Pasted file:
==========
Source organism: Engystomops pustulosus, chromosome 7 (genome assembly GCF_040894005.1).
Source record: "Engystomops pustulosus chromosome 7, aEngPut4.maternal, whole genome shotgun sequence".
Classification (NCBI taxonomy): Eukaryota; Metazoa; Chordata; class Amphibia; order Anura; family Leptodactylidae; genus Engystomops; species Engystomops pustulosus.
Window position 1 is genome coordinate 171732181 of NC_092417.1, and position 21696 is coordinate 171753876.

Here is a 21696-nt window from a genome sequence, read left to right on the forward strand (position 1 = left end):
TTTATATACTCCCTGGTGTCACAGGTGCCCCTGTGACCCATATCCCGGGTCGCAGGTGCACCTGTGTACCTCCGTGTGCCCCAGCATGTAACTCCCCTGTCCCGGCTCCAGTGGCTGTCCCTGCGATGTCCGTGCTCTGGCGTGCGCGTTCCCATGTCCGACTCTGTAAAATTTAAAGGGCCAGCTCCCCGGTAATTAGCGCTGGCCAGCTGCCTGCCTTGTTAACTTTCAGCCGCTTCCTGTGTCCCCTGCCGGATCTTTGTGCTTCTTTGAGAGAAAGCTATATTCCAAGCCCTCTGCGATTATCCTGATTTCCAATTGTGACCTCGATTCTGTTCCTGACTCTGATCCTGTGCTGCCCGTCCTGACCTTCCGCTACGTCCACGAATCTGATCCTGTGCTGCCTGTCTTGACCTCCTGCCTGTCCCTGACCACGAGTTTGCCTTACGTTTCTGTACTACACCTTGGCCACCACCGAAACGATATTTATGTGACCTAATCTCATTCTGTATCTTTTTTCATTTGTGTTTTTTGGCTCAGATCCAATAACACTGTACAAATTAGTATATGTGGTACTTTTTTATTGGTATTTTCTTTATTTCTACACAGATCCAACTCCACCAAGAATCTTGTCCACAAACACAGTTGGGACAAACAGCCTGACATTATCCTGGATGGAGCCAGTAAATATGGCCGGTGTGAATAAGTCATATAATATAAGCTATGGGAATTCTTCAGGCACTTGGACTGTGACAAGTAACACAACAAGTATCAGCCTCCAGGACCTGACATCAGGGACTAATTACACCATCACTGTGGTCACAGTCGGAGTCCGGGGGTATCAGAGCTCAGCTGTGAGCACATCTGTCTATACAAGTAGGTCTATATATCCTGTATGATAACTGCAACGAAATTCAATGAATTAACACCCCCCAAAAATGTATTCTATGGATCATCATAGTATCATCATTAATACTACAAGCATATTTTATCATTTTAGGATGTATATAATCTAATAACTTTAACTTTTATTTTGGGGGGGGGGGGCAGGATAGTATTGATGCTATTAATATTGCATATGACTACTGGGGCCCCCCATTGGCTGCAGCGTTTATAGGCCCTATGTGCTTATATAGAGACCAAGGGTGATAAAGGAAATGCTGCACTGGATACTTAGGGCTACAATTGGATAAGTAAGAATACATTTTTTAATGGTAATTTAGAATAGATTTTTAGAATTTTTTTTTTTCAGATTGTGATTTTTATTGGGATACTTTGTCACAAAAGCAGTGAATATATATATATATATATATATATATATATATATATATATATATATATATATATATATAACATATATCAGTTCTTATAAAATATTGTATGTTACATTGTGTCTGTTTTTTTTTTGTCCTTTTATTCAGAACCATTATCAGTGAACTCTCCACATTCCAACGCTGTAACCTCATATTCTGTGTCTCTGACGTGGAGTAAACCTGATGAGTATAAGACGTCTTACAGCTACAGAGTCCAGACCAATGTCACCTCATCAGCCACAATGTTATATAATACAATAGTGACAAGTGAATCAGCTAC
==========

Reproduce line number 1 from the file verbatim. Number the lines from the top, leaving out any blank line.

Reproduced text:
Source organism: Engystomops pustulosus, chromosome 7 (genome assembly GCF_040894005.1).